A Russian plan to launch cosmonauts into orbit from the new Vostochny spaceport in 2018 appears to have been abandoned, but officials have come up with a way to sort of meet that deadline.
‘RussianSpaceWeb.com reports the current plan is to launch a human-tended microgravity laboratory called Oka-T into space in 2018. The free-flying laboratory will conduct material sciences experiments and would be periodically serviced by cosmonauts aboard the International Space Station.
Technically, it is a “manned” spacecraft, because it is designed to dock at the space station and cosmonauts can enter its pressurized compartment in orbit. At the same time, it is launched unmanned and, with its eight-ton mass, the lab fits into the Soyuz-2-1b rocket!
To camouflage their “little trick,” Russian space officials began characterizing the 2018 milestone as the “first launch within the manned space program,” instead of the first “manned launch,” without specifying what exactly would fly from Vostochny in 2018. As a result, the official Russian media continued its cheerleading of the upcoming manned launch from Vostochny.
Located in the Amur region in Russia’s Far East, Vostochny is designed to break Russian reliance on the Soviet-era Baikonur Cosmodrome, which is leased from Kazakhstan. Russia would move much of its space operations to Vostochny while continuing to use Baikonur for certain commercial launches.
However, RussianSpaceWeb.com reports it’s not going to be quite as easy as it sounds to move operations over to the new spaceport. Officials are also straining to meet a deadline to launch the first satellite from Vostochny in 2015.
Unable to introduce any new vehicles within this timeframe, Roskosmos made a decision to build a launch pad for the old Soyuz rocket at the site with little justification but to meet the 2015 deadline. However, it created a new political problem in 2018, because the Soyuz rocket could not carry its namesake manned spacecraft from Vostochny due to technical and safety problems. Nor was it powerful enough to launch a heavier next-generation transport vehicle. Roskosmos promised to build another pad in Vostochny for the Angara rocket, which could do the job, but the facility could not be completed before the end of this decade.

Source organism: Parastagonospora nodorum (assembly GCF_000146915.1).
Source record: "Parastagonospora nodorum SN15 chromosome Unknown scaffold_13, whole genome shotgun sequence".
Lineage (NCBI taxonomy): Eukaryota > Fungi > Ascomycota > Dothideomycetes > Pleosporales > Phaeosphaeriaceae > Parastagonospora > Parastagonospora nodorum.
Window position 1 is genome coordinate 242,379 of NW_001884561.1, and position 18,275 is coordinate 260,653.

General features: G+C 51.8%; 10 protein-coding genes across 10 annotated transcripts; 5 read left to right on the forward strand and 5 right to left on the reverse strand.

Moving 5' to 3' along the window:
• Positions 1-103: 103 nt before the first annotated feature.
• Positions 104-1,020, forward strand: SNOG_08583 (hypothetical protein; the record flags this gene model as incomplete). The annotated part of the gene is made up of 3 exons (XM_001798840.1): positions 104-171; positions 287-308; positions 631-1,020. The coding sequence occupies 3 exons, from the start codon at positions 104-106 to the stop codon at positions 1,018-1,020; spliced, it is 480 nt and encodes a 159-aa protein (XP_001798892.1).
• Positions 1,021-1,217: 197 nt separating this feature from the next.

In reality, no cosmonaut would be able to blast off from Vostochny until 2020s, when the new-generation spacecraft and the Angara-5 rocket are finally certified to carry the crew.
The next-generation spacecraft will carry six cosmonauts instead of the three occupants carried by the Soyuz spacecraft. The new vehicle will be capable of deep-space exploration to the moon and other destinations.
Vostochny is turning into a lengthy and expensive project for the Russian government. Work began back in 2007, with the government estimating that it will spend approximately $4 billion on the project through 2015.
Earlier this week, Russian President Vladimir Putin visited the construction site, where he urged officials to get back on schedule. Putin said construction is an estimated 30 to 55 days behind schedule, and the project only has about half the 12,000 workers required.
Putin also took the project away from the Russian space agency Roscosmos and gave direct control to Deputy Prime Minister Dmitry Rogozin, who oversees the space and defense sectors.